-You have a Ph.D. in mathematical logic—what made you decide to become a writer?
I was always a writer, maths came much later in my life. My father was already a writer (although he never bothered to publish), my mother was a literature professor, and books were all over my house, as a part of the landscape of my childhood. I finished my first book of short stories before i was nineteen. In fact maths was the strange accident in my life. During my life as a mathematician i never gave up writing and i wrote my seven books in a kind of parallel esquizofrenic life. I also have to say that I quited the university and my career of mathematician three years ago, and now I am totally devoted to my waiting list of novels.
-Are there similarities between mathematics and writing fiction?
There are many in some writers. For example, I wrote a whole book about the influence of mathematical ideas in some of Borges short fictions (Borges and mathematics, Seix Barral). There are also more obvious connections in Lewis Carroll, Robert Musil, Raymond Queneau, Philip Dick. No matter the subject or the genre, there is also an analogy in the way that mathematicians discover regularities, patterns, figures, in a platonic world of ideal objects to later codify them in a written secuential text called “proof” and the way that writers find plots, voices, characters in a platonic world of imagination to later codify them in a written secuential text called “novel” or “short story”.
Both mathematics and literature have aestethical appealings for me, but i feel more at home with writing. I think that i have more interesting literary ideas than the few really original insights i had in maths.
-Who is your favorite mathematician and why?
Kurt Gödel, because of the discovery of the esential incompleteness of arithmetic, and the limits of proof methods based in axioms. He is a perfect example of how close could be maths to philosophy.
-Who are your literary influences? The novel’s narrator mentions Max Beerbohm, Henry James, Italo Calvino, and Oliver Sachs among others.
Henry James, Thomas Mann, Jorge Luis Borges, Julio Cortázar, Witold Gombrowicz, Truman Capote, E. L. Doctorow, Patricia Highsmith, Dino Buzatti and many others.
-There are echoes of Hitchcock’s Vertigo. Was this an influence?
I didn’t realize of this conection, and I cannot figure out which are those echoes. But I have seen most of his films, and of course I admire his way of handling suspense. Probably, without even noticing it, I have absorbed one or two lessons. I am awared of his influence in one of the scenes of my previous novel The Oxford Murders, the one of the concert.
-What are the primary differences between Argentinean and American mystery writings, and what do you like and dislike about each?
I would say that American writers are more careful in respecting “reality”, and they are more comfortable within the limits of the genre. They tend to research little details, and they try to be accurate, and to show off how much they know about technical subtleties, like forensic practices and professional jargons. Argentinean writers would dismissed a little this kind of Balzacean realism of the nineteen century, and would go for one or other stylization of reality, and for more imaginative, daring fictions, even if they cannot be totally supported by documented facts. Also, Argentinean writers are in general not satisfied if they don’t try some kind of rupture of the genre along the way.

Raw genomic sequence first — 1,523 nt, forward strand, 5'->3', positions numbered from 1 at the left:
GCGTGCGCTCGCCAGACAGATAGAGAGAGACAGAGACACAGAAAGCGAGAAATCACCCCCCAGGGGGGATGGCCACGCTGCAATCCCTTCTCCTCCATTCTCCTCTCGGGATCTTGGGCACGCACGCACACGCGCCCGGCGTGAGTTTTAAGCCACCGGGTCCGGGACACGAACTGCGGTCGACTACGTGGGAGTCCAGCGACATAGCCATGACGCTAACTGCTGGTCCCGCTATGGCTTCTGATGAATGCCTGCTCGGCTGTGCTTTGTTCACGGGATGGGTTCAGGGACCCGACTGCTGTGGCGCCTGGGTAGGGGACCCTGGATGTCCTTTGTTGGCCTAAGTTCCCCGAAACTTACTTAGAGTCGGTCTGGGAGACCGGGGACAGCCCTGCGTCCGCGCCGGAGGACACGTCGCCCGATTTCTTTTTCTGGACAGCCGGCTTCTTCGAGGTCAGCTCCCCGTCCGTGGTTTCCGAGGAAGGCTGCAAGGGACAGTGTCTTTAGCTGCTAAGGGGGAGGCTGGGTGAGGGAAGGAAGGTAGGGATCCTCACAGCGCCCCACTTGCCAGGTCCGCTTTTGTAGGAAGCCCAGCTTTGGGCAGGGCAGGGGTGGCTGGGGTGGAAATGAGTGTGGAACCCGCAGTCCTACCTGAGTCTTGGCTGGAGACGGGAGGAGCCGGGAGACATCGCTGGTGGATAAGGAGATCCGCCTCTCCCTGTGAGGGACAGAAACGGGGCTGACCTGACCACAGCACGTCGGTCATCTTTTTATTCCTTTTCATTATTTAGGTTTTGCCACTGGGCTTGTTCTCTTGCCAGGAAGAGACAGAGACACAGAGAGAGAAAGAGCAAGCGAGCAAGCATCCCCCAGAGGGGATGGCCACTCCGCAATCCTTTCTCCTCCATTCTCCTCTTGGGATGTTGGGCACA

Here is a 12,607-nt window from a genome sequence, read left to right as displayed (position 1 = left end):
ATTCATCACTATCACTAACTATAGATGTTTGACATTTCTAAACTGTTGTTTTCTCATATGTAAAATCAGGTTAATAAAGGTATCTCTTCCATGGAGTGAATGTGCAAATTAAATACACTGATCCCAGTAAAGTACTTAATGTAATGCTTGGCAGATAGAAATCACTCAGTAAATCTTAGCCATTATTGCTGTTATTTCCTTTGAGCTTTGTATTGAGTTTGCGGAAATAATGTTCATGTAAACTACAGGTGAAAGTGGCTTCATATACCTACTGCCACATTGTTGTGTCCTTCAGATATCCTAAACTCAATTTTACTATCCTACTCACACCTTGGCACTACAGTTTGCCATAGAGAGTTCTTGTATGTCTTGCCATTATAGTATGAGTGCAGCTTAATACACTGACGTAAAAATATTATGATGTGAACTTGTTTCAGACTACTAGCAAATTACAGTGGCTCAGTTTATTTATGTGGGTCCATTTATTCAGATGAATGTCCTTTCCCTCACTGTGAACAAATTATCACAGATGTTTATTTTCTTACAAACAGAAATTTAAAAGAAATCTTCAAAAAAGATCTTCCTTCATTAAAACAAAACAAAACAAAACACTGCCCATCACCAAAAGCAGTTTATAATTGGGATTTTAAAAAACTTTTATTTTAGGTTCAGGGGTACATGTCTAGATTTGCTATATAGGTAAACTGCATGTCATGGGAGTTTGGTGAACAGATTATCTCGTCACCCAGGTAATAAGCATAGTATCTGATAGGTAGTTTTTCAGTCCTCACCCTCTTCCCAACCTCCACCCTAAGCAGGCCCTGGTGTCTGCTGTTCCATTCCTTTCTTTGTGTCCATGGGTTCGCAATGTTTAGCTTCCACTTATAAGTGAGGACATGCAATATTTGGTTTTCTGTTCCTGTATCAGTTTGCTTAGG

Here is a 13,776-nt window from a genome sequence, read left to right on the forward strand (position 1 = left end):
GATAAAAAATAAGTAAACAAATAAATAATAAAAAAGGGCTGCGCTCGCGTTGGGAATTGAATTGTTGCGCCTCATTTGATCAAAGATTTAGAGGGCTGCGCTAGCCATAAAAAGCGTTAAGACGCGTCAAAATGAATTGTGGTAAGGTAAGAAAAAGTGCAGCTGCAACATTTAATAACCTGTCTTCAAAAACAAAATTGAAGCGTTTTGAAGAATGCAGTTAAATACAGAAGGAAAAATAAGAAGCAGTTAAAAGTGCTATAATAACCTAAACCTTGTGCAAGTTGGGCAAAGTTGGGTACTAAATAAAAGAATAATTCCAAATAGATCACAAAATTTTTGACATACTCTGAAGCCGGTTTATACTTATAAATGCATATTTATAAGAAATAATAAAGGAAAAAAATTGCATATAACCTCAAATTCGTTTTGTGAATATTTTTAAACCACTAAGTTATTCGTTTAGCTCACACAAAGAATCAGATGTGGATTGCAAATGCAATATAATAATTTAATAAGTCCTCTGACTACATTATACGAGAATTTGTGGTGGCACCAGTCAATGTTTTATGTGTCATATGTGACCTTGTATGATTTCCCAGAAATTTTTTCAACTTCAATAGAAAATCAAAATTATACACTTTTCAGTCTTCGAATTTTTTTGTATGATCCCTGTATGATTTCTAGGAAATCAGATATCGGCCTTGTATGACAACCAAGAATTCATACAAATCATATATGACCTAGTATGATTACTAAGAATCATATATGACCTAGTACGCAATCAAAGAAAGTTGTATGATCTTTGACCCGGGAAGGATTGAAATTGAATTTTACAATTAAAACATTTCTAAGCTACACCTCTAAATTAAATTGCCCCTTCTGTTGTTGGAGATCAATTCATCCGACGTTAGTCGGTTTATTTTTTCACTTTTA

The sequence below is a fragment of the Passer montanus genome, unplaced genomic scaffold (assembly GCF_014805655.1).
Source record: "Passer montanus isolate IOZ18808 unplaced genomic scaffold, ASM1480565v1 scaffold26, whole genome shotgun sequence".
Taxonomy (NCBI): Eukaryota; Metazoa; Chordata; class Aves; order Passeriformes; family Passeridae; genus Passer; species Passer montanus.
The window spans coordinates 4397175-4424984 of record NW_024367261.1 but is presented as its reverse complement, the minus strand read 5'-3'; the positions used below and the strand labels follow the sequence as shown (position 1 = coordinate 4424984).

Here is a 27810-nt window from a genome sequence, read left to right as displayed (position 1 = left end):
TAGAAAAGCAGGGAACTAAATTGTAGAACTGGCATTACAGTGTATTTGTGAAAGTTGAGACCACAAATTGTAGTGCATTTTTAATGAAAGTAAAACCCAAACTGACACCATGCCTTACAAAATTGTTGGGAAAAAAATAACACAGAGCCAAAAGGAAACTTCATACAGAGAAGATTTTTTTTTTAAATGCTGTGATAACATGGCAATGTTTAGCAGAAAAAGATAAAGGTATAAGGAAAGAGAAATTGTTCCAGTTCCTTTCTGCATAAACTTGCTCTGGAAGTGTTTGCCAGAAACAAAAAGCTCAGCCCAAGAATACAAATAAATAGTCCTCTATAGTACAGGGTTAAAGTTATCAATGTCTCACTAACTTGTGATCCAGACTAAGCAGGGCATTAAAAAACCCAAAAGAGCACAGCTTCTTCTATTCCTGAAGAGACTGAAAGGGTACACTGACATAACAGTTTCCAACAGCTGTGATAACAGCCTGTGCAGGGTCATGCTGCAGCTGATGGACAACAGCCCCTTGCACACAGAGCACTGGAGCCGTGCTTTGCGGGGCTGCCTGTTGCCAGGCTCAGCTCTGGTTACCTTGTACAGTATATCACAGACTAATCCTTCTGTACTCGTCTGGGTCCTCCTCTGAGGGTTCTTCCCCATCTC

-Kloster seems to have elements of both Thomas Pynchon and Stephen King. Is there a “real” Kloster?
There is no “real” Kloster, although I have imagined some kind of male variant of Patricia Higsmith for one or two of his features.
-Do you believe that all authors have a literary giant whose intimidating presence looms over them? Do you—like Enoch Soames—write for immortality or is there something else that drives you?
Many times this is the case, and the giant can be different at different steps of your career. Borges, for instance, is still an intimidating shadow for many writers in my country, and they have developed all sorts of estrategies, and absurd theories, just to overcome him. I don’t write for “immortality”, but I do try to write according to some kind of inner “truth” of the story that emerges along the way while you are working. For me this abstract “form”, this elusive “figure” to chase, is something of the same order of a platonic, ideal, almost mathematical thread. It guides me and many times it rules me. So, even when I don’t have any expectations about the “longevity” of my work, I do have hopes about the permanence of these inner armonies for those in the future that could open my book.
-In both The Oxford Murders and The Book of Murder the narrator is neither a policeman nor a detective but rather an “innocent” who becomes embroiled in the events. What do you prefer about using an amateur investigator?
It is a way of avoiding the stereotypes of crime writing. It gives a different insight, some freshness to a literary field full of cliches and common places.
-The novel has no clear resolution. What do you hope your readers will take away with them?
The novel is a reflection about damage and punishment, and also about the puzzling ways that different and even opossite conjectures can be plausible explanations for the same facts. The readers, hopefully, will find a different kind of crime novel, a psycological drama, a little aside of the conventional rules of a whodunit, which leaves for them to decide (not open) the ultimate question of responsibility.
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